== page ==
Nell Hanbury triumphs and gives back as a Blood Buddy
Publish Date: 16/6/2016
Three years on from her blood cancer diagnosis, Nell Hanbury is doing much better… she’s in remission, returned to work and achieved a post-graduate qualification.
Nell is also volunteering as a Blood Buddy, a peer support program run by the Leukaemia Foundation, drawing on her expereinces to help others through their own cancer journey.
Nell was just 25 years old and working as a registered nurse at Prince of Wales Hospital in Sydney when she was diagnosed with anaplastic large cell lymphoma (ALCL), a rare type of non-Hodgkin lymphoma.
Given her health background, Nell suspected something was wrong when she noticed a lump near her elbow. After tests, scans and biopsies, it was confirmed that she had tumour sites on the right side of her neck, armpit and near her elbow.
Thankfully, the cancer was caught early, it hadn’t affected her bone marrow and Nell had an excellent prognosis.
“By far the worst side effects of my intensive treatment were nausea and vomiting. The nurse said I would probably just feel a bit hungover. Well, it was something akin to the worst hangover of my life,” Nell recalled.
In January 2014, Nell was confirmed to be in remission, a triumphant and significant milestone yet the blood cancer journey was not over.
“Rehabilitation back to independent life is a slow, frustrating process,” said Nell.
Nevertheless, this process inspired her to attain a post-graduate certificate in cancer and haematology nursing from the University of Sydney and Nell believes thinking about her future and having a goal helped her, psychologically, to cope a bit better .
“One morning while I was sick, I had a massive epiphany. It suddenly clicked that my destiny, my calling, was to be a cancer nurse,” said Nell. “People become nurses to help others and make a difference. I would make the greatest difference in oncology. This was it.”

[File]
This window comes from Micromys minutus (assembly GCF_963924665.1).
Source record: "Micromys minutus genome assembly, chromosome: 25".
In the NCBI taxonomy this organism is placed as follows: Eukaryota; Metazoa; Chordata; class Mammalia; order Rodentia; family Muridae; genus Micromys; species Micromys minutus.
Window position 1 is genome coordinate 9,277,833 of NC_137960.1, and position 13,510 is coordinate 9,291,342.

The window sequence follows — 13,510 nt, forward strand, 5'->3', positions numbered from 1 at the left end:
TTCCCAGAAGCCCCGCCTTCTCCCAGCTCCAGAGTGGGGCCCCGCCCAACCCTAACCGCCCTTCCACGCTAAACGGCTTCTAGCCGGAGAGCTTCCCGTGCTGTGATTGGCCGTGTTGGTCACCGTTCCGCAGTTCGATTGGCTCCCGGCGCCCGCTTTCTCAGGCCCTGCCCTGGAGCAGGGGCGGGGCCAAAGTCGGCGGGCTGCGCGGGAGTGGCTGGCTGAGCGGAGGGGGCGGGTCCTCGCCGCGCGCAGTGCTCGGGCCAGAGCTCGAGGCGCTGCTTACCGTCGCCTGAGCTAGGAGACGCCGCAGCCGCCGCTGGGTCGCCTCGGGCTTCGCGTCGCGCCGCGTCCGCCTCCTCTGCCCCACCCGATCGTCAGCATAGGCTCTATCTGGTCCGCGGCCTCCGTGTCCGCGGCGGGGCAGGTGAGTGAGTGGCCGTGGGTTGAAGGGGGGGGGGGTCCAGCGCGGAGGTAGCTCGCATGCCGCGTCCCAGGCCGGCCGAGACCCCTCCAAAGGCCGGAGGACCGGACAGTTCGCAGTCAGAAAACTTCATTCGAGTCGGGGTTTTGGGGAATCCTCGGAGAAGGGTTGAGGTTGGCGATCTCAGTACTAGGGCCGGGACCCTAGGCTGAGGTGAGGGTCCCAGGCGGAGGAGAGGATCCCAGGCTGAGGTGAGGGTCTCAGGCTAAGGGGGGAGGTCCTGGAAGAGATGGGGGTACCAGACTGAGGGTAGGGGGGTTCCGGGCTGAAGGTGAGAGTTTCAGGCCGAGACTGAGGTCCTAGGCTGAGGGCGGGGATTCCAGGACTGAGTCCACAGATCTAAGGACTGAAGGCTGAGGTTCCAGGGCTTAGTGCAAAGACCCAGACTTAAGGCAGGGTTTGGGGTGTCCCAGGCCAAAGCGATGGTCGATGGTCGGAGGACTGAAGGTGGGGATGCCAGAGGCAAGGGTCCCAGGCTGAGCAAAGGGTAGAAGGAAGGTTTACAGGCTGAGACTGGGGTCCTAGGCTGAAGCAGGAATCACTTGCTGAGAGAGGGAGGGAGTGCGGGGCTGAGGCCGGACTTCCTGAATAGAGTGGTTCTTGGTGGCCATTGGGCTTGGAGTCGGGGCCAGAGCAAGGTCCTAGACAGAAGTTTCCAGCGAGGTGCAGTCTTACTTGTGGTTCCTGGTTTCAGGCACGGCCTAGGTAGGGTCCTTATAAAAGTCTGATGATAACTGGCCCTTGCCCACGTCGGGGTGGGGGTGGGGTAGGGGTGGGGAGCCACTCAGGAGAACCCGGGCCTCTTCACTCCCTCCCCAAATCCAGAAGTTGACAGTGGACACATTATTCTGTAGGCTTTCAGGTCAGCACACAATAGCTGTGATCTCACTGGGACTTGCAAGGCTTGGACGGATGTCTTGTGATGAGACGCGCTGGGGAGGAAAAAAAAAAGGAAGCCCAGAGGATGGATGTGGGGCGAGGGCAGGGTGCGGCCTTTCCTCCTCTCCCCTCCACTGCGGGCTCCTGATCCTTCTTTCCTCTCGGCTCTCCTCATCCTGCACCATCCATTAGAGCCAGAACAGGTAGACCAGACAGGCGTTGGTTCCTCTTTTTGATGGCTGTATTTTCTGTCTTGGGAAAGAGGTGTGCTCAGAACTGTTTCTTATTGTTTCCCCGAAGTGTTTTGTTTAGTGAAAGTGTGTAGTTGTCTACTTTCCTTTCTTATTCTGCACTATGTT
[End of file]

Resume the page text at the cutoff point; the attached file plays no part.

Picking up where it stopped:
Nell’s life experiences have given her a deep sense of empathy for her oncology patients and make Nell an excellent candidate for the Foundation’s Blood Buddies program. Having completed the Blood Buddies training, Nell is able to offer support to someone newly diagnosed who is going through a similar blood cancer journey.
“I sometimes feel a bit isolated from my friends and feel like I relate better to people who have had cancer. I guess I feel a sense of belonging and connectedness,” said Nell. “I think Blood Buddies is a really great program because the only people who understand what having cancer is like are other people who have been through it. By sharing my experiences I can provide other people hope for their future. Another reason I volunteer as a Blood Buddy is because I feel a responsibility to ‘give back’ after surviving cancer.”
Nell has had an inspirational, yet challenging journey, but her story illustrates how an otherwise distressing experience can be used to help others and make a real change in their lives.
There are now more than 145 qualified Buddies across Australia who have undergone training to provide appropriate support and assistance across Australia and we have made nearly 130 matches.
To help meet demand we are seeking volunteer Buddies who have had a diagnosis of ALL and who are now in remission (for at least 12 months), Amyloidosis, MDS, MPN, CLL, Waldenstroms and parents who have supported children/teenagers who have had blood cancer.
For information on the Blood Buddies program or to register your interest please email email@example.com